Upon initial release, quite a bit was made of the high system requirements for both the PC and Mac versions. In playing the game through, it is understandable that Cyan was interested in being able to recreate the aura the first-time players felt in playing their way through the game. But one wonders, with millions of original customers to sell to, and a probable host of additional newcomers, whether this was also a strategic marketing ploy to attempt to extend the shelf life of the title to the remarkable range the original enjoyed.

With that in mind, it will be interesting to see if, a couple of years from now once these graphics are dated, it gets fiddled with again. I had a look-see and spotted plenty of places on the island for an additional trap door to a new age. The End

The Verdict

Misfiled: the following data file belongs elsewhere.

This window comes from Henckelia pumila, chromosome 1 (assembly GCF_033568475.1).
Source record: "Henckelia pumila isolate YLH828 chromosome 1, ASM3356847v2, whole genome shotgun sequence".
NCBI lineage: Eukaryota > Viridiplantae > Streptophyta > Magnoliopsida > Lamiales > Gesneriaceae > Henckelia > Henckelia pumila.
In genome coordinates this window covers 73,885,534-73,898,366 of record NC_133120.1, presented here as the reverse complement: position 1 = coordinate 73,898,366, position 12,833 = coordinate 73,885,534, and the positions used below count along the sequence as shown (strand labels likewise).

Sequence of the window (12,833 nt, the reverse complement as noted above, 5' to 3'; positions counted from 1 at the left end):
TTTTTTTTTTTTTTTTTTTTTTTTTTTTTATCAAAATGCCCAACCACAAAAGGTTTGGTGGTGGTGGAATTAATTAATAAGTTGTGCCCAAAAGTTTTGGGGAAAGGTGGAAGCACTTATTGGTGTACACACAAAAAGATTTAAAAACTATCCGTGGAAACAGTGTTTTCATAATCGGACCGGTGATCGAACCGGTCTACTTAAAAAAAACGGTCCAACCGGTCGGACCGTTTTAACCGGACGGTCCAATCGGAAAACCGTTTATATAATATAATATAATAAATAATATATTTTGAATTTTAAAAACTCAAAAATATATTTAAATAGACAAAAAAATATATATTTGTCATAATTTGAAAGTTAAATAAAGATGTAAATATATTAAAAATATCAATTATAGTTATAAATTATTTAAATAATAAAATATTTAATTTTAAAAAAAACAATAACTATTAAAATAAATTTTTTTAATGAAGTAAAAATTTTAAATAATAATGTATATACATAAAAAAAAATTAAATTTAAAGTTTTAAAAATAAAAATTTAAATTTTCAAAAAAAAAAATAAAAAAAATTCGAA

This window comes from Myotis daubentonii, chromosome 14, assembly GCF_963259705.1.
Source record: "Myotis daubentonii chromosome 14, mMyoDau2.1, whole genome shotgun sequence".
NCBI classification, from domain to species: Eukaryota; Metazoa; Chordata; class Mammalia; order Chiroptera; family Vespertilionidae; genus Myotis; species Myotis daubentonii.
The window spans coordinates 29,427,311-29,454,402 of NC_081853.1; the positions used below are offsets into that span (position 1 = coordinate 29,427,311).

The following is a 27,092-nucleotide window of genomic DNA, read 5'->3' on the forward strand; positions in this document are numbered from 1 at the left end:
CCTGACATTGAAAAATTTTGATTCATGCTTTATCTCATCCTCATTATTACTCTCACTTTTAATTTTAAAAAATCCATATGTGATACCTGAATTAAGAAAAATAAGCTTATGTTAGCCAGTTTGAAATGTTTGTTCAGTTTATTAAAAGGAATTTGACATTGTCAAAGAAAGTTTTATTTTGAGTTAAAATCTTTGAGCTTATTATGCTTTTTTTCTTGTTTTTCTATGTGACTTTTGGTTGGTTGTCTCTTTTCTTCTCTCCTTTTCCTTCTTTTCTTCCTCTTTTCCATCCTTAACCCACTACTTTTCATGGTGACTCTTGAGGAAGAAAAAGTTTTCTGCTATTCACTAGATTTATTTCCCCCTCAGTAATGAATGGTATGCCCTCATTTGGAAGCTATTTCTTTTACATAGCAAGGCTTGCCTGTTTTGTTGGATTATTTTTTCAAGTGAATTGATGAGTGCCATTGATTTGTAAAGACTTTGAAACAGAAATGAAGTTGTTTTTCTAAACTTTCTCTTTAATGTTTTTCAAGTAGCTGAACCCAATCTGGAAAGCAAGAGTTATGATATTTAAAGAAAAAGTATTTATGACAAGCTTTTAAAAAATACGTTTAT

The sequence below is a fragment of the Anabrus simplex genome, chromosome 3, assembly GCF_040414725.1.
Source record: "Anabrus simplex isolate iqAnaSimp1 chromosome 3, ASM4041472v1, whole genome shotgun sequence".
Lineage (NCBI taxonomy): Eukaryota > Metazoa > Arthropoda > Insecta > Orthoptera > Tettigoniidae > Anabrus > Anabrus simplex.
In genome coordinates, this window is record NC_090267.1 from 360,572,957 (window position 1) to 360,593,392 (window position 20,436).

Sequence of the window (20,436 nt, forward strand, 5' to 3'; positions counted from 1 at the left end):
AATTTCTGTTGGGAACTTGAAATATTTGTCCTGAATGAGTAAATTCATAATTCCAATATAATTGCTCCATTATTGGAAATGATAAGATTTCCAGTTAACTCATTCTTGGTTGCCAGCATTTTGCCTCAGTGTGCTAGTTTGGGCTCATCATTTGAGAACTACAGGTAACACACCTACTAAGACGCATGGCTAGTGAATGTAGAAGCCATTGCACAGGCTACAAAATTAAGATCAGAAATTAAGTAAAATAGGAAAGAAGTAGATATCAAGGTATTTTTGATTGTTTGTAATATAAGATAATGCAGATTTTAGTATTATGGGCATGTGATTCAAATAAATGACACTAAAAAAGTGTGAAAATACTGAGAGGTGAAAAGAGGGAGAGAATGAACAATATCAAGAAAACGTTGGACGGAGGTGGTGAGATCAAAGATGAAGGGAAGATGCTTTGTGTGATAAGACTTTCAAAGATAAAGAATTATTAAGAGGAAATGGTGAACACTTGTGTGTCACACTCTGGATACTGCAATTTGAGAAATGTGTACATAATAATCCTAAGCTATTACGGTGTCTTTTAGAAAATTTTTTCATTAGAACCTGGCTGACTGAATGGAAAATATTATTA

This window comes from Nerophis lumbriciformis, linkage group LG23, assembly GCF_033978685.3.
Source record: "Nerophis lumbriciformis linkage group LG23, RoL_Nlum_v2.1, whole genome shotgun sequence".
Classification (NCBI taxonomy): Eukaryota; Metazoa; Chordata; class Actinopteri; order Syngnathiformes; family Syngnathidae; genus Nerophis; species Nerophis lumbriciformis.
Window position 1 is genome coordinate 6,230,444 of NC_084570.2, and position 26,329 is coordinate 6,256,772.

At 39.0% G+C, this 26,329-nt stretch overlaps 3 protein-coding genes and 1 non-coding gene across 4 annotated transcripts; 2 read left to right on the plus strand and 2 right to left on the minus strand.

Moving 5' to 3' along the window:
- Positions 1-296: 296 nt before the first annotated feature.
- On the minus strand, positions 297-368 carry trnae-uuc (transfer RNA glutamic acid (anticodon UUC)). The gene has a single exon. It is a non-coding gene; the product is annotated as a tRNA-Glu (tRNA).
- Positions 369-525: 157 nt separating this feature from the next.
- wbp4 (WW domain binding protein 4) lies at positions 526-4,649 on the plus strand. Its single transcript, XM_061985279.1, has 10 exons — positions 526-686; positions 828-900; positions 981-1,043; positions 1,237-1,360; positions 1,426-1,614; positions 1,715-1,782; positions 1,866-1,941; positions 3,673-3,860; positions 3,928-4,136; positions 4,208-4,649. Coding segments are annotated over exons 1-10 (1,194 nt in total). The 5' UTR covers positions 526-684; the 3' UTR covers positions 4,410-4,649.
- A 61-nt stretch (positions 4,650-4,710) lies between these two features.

The Lowdown

Developer: Cyan
Publisher: Ubisoft (PC), Macplay (Mac)
Release Date: November 2000 (PC), April 2002 (Mac)

Available for: Macintosh Windows

Four Fat Chicks Links

Player Feedback


Click to enlarge Click to enlarge
Click to enlarge Click to enlarge
Click to enlarge Click to enlarge
Click to enlarge Click to enlarge
Click to enlarge

System Requirements

Windows 95/98/2000/ ME
Pentium II 450 MHz
64 MB RAM (128 MB recommended)
300 MB free hard disc space
640x480 display
High color
16 MB video card with 3D acceleration
DirectX 7
DirectX 7 compatible sound and video cards

Power Mac G3 300 MHz
OS 8.6 or later/64 MB RAM
OS 10.1 or later/128 MB RAM
3D video card
16 MB memory

Copyright © Electric Eye Productions. All rights reserved.
No reproduction in whole or in part without express written permission.